While those aware of the horrors perpetrated in the course of commercial egg production either keep their own poultry, or shop for free-range eggs, how many give a thought to the cruelty involved in the commercial production of milk and it's by-products, butter, cheese and yoghourt? If you keep your own milking animals, you will know that to keep females lactating they must have regular pregnancies, and that the young must fairly soon after birth be removed from the mother, and disposed of. In a small-scale operation these necessary tasks can, by those who care, be accomplished with a minimum of suffering. The same is not true of large-scale commercial dairy production, and I would venture that the suffering inflicted upon the milkers and their young is as horrific, if not more so, than the commercial production of either eggs or meat. A horrific development in economic efficiency is to induce the birth of calves.
See CALVING INDUCTION IN DAIRY COWS

Fish are left to gasp out their lives for as long as it takes after they are pulled from the water by all commercial and many recreational fishermen. And over-fishing - mostly commercial, though the recreational fisherman is far from innocent- has already seriously depleted the fish stocks in all the world's oceans, seas, lakes, and rivers. Commercial fish-farming , or aquaculture, can cause serious pollution, and interfere with the natural balance of the surrounding ocean or water-body, while providing in most instances a miserable life-style for the unfortunate marine creatures involved.

So is Veganism the way to go?

Certainly if we avoid animal products altogether, we can absolve ourselves from directly causing suffering to animals. But what about the many indirect causes, too numerous to list here.
If we aspire to live according to ethical and compassionate principles, does this mean we must live solely on vegetable products?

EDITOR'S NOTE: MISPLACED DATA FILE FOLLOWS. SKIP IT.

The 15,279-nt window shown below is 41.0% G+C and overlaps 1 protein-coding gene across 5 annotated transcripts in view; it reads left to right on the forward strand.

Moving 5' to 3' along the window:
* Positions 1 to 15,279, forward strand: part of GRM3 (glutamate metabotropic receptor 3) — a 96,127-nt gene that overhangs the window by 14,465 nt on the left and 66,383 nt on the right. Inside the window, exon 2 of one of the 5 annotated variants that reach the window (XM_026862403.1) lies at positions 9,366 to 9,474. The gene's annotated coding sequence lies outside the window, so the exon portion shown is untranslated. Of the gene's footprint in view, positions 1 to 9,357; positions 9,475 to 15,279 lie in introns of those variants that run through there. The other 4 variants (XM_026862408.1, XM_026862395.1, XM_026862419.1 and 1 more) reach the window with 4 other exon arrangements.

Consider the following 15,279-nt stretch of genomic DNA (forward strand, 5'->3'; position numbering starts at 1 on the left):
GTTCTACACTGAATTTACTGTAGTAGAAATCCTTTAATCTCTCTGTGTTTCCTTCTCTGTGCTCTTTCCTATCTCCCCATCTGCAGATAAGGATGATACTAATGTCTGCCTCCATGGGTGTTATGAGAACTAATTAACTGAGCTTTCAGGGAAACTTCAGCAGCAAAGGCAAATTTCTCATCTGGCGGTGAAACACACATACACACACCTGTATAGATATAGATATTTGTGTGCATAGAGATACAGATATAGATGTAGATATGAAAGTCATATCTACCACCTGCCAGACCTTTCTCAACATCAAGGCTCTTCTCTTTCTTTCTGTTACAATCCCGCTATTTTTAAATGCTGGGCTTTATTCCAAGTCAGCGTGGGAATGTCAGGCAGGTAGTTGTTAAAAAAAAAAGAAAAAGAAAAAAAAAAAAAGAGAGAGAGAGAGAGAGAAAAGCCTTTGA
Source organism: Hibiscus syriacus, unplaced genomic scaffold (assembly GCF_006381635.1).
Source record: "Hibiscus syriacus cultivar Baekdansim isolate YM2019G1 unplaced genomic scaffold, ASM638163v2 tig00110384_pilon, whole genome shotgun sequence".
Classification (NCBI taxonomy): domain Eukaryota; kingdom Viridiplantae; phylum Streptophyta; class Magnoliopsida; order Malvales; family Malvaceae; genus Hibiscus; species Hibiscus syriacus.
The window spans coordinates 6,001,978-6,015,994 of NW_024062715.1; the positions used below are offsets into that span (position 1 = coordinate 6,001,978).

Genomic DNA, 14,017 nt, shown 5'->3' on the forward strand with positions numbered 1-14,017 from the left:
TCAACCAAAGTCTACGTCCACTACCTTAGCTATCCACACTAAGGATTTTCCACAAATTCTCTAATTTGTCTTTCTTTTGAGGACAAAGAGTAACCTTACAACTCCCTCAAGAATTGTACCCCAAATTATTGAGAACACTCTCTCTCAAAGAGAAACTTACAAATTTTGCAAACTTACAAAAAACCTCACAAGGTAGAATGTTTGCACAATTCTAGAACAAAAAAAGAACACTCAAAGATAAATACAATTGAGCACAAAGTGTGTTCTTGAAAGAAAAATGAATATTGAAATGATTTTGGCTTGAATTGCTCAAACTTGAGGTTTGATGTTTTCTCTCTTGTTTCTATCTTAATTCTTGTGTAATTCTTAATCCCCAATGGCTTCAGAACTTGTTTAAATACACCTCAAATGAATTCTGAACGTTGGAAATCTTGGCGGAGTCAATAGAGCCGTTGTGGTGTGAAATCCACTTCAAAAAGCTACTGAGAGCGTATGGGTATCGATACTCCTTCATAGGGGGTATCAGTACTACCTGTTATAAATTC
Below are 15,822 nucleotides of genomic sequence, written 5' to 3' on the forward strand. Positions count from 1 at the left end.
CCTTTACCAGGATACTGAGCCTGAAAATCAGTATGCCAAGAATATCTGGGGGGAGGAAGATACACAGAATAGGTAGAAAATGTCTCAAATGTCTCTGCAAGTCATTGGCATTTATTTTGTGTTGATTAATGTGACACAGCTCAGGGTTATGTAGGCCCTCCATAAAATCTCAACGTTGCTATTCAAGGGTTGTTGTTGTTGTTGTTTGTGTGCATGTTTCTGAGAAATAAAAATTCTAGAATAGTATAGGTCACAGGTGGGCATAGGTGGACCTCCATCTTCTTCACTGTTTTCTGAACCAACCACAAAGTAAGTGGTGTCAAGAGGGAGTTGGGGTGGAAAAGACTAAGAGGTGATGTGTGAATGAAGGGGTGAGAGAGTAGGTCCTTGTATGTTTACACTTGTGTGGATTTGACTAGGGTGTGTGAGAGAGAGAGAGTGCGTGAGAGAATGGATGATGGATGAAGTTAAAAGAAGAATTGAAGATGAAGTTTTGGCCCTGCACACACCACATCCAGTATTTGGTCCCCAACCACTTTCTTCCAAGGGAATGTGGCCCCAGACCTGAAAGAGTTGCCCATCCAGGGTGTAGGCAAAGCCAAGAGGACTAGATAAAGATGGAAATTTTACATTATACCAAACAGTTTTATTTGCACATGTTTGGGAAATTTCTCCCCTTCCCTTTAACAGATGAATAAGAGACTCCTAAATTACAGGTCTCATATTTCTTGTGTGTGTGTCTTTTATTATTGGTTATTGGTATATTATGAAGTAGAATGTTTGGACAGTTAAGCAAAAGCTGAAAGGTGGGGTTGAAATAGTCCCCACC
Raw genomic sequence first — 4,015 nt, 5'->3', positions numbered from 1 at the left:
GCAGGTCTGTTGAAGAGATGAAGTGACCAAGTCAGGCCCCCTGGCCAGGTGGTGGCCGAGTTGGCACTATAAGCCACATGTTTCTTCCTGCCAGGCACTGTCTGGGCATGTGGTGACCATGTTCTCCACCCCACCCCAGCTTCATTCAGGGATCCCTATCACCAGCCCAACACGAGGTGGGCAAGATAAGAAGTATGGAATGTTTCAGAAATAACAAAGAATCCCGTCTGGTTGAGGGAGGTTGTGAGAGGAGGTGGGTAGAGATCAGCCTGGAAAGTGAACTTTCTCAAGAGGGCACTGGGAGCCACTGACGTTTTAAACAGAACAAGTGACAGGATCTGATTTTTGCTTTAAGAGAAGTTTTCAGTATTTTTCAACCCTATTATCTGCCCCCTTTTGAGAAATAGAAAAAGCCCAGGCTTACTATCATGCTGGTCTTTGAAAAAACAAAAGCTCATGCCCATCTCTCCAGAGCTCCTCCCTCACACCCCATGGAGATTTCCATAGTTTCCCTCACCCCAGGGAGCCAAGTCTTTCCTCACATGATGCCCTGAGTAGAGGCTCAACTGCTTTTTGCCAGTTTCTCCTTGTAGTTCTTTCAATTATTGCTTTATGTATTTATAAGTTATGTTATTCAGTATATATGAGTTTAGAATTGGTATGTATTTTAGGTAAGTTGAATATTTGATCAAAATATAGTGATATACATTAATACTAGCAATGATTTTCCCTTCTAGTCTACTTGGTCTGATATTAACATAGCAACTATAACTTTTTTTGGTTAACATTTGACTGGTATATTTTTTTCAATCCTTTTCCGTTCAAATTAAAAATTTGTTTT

If so, we need to look very closely at each of our food sources to ensure they satisfy the standard we have set. If we rely to any extent on foods imported from countries which grow them as cash crops, while the population goes hungry or malnourished, is our diet any more sustainable or ethical than that of the meat-eater?
Is it sustainable or ethical for former Europeans, having dispossessed indigenous populations of their territory and the means to maintain their formerly sustainable and natural diet, to use large portions of savannah or mallee for cereal production, or worse, the production of irrigated vegetable, oil, or fruit crops?
Is it sustainable or ethical to feed the Inuit on white flour and sugar while limiting their traditional dietary intake of seal and whale in the name of conservation?
Are we able to feed ourselves entirely from local, and preferably sustainable sources? Are we in fact willing to do so?

I respect the choices made by my fellow Permies who are vegetarian or vegan. But I would ask them to what extent their choices are rational, or indeed, Permacultural?

I would also ask those who eat meat whether they have ever slaughtered, or supervised the slaughter of, and butchered their own animals?
If you eat flesh, surely you should be willing to experience, at least once, the processes by which it's consumption is made possible. And also take responsibility, as far as you can, for this to be done in such a way as to minimise the animal's suffering.

In Permaculture there are no rules. We look to ethics and principles for guidance. We know there are no perfect choices, and that the ideals we aim for always have to be lived in the context of everyday lives. But what Permaculture Ethics and Principles do require is an ongoing process of evaluating our lifestyle choices. And decisions based only on sentimentality, squeamishness, or unwillingness to be responsible for taking a life in the context of natural economy, are not worthy of the aspiring Permaculturalist.

Aiming for a sustainable lifestyle means that, as far as lies within our power, we take personal responsibility for our choice of food sources, just as we do when considering energy and water use, and the disposal of our wastes. And since we are members of a privileged society, and can choose what we refuse and what we eat, let us all think deeply so that we may exercise that privilege wisely.

Adelaide, October 2004, update November 2011.